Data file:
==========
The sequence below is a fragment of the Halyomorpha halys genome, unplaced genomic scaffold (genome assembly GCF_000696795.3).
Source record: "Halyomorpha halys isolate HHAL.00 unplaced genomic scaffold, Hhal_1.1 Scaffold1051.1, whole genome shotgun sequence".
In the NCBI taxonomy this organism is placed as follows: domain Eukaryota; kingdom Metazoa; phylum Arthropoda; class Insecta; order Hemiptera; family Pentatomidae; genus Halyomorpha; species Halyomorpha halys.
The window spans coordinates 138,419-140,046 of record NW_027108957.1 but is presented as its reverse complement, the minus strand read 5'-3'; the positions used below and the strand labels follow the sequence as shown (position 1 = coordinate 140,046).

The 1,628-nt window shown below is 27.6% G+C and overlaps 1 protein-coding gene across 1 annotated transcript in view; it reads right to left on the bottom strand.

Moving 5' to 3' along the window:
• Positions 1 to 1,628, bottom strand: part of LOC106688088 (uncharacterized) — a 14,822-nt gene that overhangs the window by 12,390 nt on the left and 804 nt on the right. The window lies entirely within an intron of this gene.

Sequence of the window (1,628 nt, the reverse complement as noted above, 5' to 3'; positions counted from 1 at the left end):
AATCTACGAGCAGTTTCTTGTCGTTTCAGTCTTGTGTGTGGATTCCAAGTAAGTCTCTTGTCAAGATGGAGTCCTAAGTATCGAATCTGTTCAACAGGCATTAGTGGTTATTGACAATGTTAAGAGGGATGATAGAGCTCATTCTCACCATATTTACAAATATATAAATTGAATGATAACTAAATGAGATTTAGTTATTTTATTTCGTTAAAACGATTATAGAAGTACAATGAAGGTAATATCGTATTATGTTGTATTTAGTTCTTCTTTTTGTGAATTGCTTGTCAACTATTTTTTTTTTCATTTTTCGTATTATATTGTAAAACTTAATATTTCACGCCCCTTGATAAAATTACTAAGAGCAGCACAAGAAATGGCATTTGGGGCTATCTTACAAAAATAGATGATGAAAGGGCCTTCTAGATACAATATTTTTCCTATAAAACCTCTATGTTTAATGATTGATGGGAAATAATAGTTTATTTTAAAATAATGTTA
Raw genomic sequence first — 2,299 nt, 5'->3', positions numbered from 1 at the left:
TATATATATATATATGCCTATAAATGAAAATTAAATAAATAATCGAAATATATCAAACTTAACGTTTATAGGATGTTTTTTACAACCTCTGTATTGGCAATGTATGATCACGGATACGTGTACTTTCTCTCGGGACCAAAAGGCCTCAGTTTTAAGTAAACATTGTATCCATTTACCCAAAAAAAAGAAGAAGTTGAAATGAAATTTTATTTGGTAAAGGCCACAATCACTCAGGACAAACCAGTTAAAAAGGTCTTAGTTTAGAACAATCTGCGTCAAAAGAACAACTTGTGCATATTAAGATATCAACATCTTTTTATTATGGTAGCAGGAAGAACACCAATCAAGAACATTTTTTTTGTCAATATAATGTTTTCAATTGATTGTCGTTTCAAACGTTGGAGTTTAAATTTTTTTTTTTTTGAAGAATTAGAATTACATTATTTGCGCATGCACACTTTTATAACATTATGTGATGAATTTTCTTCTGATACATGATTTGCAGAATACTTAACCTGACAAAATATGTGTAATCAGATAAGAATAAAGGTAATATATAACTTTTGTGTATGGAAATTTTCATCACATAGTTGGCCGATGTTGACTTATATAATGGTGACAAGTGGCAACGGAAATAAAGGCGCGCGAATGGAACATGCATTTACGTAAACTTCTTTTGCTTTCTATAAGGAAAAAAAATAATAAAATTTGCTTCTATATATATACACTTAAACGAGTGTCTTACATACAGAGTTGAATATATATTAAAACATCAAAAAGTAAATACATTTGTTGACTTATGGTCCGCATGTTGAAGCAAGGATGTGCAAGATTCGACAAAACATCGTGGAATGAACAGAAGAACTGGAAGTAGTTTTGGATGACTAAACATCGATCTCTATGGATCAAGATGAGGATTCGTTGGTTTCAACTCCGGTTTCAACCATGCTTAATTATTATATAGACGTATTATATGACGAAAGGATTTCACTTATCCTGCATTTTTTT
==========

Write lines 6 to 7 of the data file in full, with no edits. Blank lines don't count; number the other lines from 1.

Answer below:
Moving 5' to 3' along the window:
• Positions 1 to 1,628, bottom strand: part of LOC106688088 (uncharacterized) — a 14,822-nt gene that overhangs the window by 12,390 nt on the left and 804 nt on the right. The window lies entirely within an intron of this gene.